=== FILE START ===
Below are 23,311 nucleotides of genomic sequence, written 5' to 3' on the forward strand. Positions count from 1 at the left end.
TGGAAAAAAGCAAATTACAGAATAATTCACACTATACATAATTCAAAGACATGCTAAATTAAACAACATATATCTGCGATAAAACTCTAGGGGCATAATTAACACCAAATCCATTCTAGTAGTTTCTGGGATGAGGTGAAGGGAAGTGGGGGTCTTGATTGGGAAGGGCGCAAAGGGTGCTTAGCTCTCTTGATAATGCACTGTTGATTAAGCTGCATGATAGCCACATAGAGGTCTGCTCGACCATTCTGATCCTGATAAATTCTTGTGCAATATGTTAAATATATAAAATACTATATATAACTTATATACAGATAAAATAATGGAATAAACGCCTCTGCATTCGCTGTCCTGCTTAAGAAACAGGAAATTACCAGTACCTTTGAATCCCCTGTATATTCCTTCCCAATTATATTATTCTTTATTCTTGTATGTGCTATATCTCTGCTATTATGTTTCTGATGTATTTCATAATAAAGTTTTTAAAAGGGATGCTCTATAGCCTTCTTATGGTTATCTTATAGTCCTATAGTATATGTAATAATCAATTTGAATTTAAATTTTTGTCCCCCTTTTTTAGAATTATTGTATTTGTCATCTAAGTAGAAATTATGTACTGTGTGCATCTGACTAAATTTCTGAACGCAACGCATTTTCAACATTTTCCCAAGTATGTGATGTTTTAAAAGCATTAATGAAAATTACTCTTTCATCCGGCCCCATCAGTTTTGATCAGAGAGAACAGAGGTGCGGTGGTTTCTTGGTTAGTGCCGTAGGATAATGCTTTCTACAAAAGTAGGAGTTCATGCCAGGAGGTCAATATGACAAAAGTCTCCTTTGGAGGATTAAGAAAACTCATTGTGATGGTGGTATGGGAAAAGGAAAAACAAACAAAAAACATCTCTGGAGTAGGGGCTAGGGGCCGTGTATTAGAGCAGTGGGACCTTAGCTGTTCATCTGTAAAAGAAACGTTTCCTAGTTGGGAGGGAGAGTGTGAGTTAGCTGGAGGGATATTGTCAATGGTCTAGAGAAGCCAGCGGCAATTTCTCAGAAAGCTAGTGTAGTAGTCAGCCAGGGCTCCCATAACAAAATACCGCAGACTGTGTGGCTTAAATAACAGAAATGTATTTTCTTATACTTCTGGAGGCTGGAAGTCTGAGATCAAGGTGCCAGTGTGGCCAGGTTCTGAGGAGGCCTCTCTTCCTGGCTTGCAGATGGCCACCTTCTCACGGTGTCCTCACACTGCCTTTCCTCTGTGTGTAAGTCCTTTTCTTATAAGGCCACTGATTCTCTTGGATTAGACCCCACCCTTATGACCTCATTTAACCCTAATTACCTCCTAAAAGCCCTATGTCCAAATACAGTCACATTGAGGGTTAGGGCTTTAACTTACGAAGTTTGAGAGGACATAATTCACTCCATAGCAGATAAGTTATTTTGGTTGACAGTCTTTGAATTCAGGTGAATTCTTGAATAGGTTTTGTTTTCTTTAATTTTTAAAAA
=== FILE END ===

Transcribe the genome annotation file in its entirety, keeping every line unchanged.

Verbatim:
Below are 23,311 nucleotides of genomic sequence, written 5' to 3' on the forward strand. Positions count from 1 at the left end.
TGGAAAAAAGCAAATTACAGAATAATTCACACTATACATAATTCAAAGACATGCTAAATTAAACAACATATATCTGCGATAAAACTCTAGGGGCATAATTAACACCAAATCCATTCTAGTAGTTTCTGGGATGAGGTGAAGGGAAGTGGGGGTCTTGATTGGGAAGGGCGCAAAGGGTGCTTAGCTCTCTTGATAATGCACTGTTGATTAAGCTGCATGATAGCCACATAGAGGTCTGCTCGACCATTCTGATCCTGATAAATTCTTGTGCAATATGTTAAATATATAAAATACTATATATAACTTATATACAGATAAAATAATGGAATAAACGCCTCTGCATTCGCTGTCCTGCTTAAGAAACAGGAAATTACCAGTACCTTTGAATCCCCTGTATATTCCTTCCCAATTATATTATTCTTTATTCTTGTATGTGCTATATCTCTGCTATTATGTTTCTGATGTATTTCATAATAAAGTTTTTAAAAGGGATGCTCTATAGCCTTCTTATGGTTATCTTATAGTCCTATAGTATATGTAATAATCAATTTGAATTTAAATTTTTGTCCCCCTTTTTTAGAATTATTGTATTTGTCATCTAAGTAGAAATTATGTACTGTGTGCATCTGACTAAATTTCTGAACGCAACGCATTTTCAACATTTTCCCAAGTATGTGATGTTTTAAAAGCATTAATGAAAATTACTCTTTCATCCGGCCCCATCAGTTTTGATCAGAGAGAACAGAGGTGCGGTGGTTTCTTGGTTAGTGCCGTAGGATAATGCTTTCTACAAAAGTAGGAGTTCATGCCAGGAGGTCAATATGACAAAAGTCTCCTTTGGAGGATTAAGAAAACTCATTGTGATGGTGGTATGGGAAAAGGAAAAACAAACAAAAAACATCTCTGGAGTAGGGGCTAGGGGCCGTGTATTAGAGCAGTGGGACCTTAGCTGTTCATCTGTAAAAGAAACGTTTCCTAGTTGGGAGGGAGAGTGTGAGTTAGCTGGAGGGATATTGTCAATGGTCTAGAGAAGCCAGCGGCAATTTCTCAGAAAGCTAGTGTAGTAGTCAGCCAGGGCTCCCATAACAAAATACCGCAGACTGTGTGGCTTAAATAACAGAAATGTATTTTCTTATACTTCTGGAGGCTGGAAGTCTGAGATCAAGGTGCCAGTGTGGCCAGGTTCTGAGGAGGCCTCTCTTCCTGGCTTGCAGATGGCCACCTTCTCACGGTGTCCTCACACTGCCTTTCCTCTGTGTGTAAGTCCTTTTCTTATAAGGCCACTGATTCTCTTGGATTAGACCCCACCCTTATGACCTCATTTAACCCTAATTACCTCCTAAAAGCCCTATGTCCAAATACAGTCACATTGAGGGTTAGGGCTTTAACTTACGAAGTTTGAGAGGACATAATTCACTCCATAGCAGATAAGTTATTTTGGTTGACAGTCTTTGAATTCAGGTGAATTCTTGAATAGGTTTTGTTTTCTTTAATTTTTAAAAA